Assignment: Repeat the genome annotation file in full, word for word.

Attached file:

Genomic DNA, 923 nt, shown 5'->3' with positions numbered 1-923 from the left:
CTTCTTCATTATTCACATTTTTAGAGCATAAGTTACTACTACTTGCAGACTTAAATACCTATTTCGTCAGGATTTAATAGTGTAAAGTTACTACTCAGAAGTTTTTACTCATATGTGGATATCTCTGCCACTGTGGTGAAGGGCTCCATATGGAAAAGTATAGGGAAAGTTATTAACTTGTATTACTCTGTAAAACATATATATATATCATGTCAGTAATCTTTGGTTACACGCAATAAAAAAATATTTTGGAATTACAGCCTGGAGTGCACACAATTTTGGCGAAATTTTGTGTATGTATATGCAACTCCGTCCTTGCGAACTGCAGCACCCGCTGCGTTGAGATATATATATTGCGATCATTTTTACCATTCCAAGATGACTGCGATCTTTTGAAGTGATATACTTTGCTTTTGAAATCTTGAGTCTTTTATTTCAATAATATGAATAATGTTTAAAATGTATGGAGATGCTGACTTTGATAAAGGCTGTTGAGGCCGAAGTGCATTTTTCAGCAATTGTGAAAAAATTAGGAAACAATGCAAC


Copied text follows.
Genomic DNA, 923 nt, shown 5'->3' with positions numbered 1-923 from the left:
CTTCTTCATTATTCACATTTTTAGAGCATAAGTTACTACTACTTGCAGACTTAAATACCTATTTCGTCAGGATTTAATAGTGTAAAGTTACTACTCAGAAGTTTTTACTCATATGTGGATATCTCTGCCACTGTGGTGAAGGGCTCCATATGGAAAAGTATAGGGAAAGTTATTAACTTGTATTACTCTGTAAAACATATATATATATCATGTCAGTAATCTTTGGTTACACGCAATAAAAAAATATTTTGGAATTACAGCCTGGAGTGCACACAATTTTGGCGAAATTTTGTGTATGTATATGCAACTCCGTCCTTGCGAACTGCAGCACCCGCTGCGTTGAGATATATATATTGCGATCATTTTTACCATTCCAAGATGACTGCGATCTTTTGAAGTGATATACTTTGCTTTTGAAATCTTGAGTCTTTTATTTCAATAATATGAATAATGTTTAAAATGTATGGAGATGCTGACTTTGATAAAGGCTGTTGAGGCCGAAGTGCATTTTTCAGCAATTGTGAAAAAATTAGGAAACAATGCAAC